Monday, February 20, 2012

Life of a Hickory Tree Part 3

This is part three and the last post of the Life of a Hickory Tree.

As the hickory slowly grows it develops a hard strong wood.  While this wood structure helps the tree survive drought and windy conditions, it also makes it highly useful to humans.  Hickory is well known for making strong tool handles.  Native Americans frequently made bows and arrows from the wood.  Settlers also used it to make wagon wheels, skis, and old fashion golf clubs.  It is also great fire wood being its dense wood burns long and hot making great charcoal.  This extremely useful wood made the hickories some of the first to be cut down by early settlers.  Even today hickory is used in making tools, all kinds of wood craft, and for smoke curing meats.  In my opinion, hickory smoked meats really are some of the best tasting!

As the shagbark hickory grows it develops a tall straight trunk and often columnar shaped tree.  Oak trees are often spreading, making them especially adapted to growing in grasslands where they can spread their branches horizontally to gather light and there is little competition with nearby trees shading them.  Hickories with their narrower more columnar shape are more of a woodland species grow up towards sunlight as they compete with nearby trees.  As the hickory slowly grows it loses its ability to re-sprout if damaged by fire.  Larger trees however are increasingly resistant to fire as they grow.  This fire resistance though is nothing compared to oaks thick insulating bark and large hickories still can only tolerate very low intensity ground fires.  If larger trees are exposed to higher intensity fires, even if the flames do not initially kill the tree, damaged cambium becomes highly prone to rot which can subsequently kill the tree. 
For the first 20 to 30 years of life, the shagbark produces a beautifully smooth, gray bark.  This bark is very thin and even a very shallow cut into it will produce the green cambium.  As the tree ages though the bark becomes increasingly scaly, rough, and a gray-black color.  A much harder and slightly thicker layer of bark covers the trunk.  By the time the tree reaches 30 years of age the bark begins to fissure and flake outwards, producing the classic shaggy bark these trees are known for.  I have never heard anything about the fire resistance of this shaggy character of bark but I suspect it catches fire relatively well and it part of the reason these trees are not very fire resistant.  The shaggy bark is so easily recognizable and memorable that once told, even a child can easily identify the tree.  The flaky bark also is quite useful as a hiding place for insects and a roosting location for bats.  The fact that many bugs hide among the shaggy bark benefits many species of insect loving birds that search out the flakes and crevices for dinner.  Shagbark hickory is such an important bat roosting location that when mature shagbarks are logged a bat population can nearly disappear.  Some birds, such as the brown creeper, also nest under bark flakes.  Humans also prior to 1900 or so utilized the inner bark to produce a yellow dye.  Today, a few people in the east boil the bark with sugar in a secret process to produce shagbark hickory syrup which some claim puts maple syrup to shame.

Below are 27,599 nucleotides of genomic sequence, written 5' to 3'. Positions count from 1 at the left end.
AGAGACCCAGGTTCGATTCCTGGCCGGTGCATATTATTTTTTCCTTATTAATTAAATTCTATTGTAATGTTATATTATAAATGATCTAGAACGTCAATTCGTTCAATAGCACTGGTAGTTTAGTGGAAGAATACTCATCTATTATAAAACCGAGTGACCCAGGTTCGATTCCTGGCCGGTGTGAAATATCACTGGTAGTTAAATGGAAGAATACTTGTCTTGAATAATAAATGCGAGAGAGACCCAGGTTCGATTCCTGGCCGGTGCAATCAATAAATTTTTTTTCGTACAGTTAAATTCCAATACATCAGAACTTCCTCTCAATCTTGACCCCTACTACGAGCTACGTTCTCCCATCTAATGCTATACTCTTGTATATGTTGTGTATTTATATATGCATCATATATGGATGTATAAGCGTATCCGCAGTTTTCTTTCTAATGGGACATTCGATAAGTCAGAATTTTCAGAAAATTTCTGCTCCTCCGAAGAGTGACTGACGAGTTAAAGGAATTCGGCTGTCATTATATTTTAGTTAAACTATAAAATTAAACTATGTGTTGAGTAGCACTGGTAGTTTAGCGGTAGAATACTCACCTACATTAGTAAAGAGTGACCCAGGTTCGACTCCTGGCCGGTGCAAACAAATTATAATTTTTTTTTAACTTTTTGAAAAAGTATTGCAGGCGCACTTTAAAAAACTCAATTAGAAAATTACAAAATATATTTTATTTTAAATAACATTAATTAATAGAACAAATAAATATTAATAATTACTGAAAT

The shaggy bark of this hickory provides homes for many insects as well as some birds and bats.  
Around 40 years of age the shagbark begins to produce larger mast crops.  Large mast production occurs every one to five years depending on spring weather conditions.  Animal populations typically fluctuate along with large oak and hickory mast years.  In years with large mast production there is a large amount of food to go around for deer, bear, turkey, woodpeckers, ducks, and jays.  As a result these animals will often produce many young and the population will grow.  Years with low mast crops will result in little food allowing fewer wildlife offspring to survive therefore causing populations to shrink.  Though inconsistent in production and causing the rise, fall and rise again, in many animal populations, the overall benefit of these mast producing trees is huge.  Other trees, such as maples, produce huge numbers of seeds every year but benefit wildlife populations little in comparison of the oaks and hickories. 
The hickory can continue to grow and produce mast until about 200 years of age, after that most trees begin to decline.  Maximum lifespan is likely between 200 and 300 years.  At these old ages the hickory has become a tall straight tree of 70 to 80 feet tall.  Canopy width is typically about half or less of their height.  At this stage in life the shagbark has become a stately tree.  The long flakes of shaggy bark make these trees presence in the woodland clear.  Dark colored and straight trunks with their beautiful dark green foliage make these trees stately columns.  In spring these leaves burst forth from large scarlet colored leaf buds.  In fall the bright yellow leaves are a strong contrast against the more drab yellow and reds of neighboring oaks.  Though smaller, shorter lived, and less common than the oak, the hickory is a cornerstone tree to Midwestern and Eastern woodlands.  It is unfortunate it often takes a backseat to oaks being it is such a magnificent tree in itself.  

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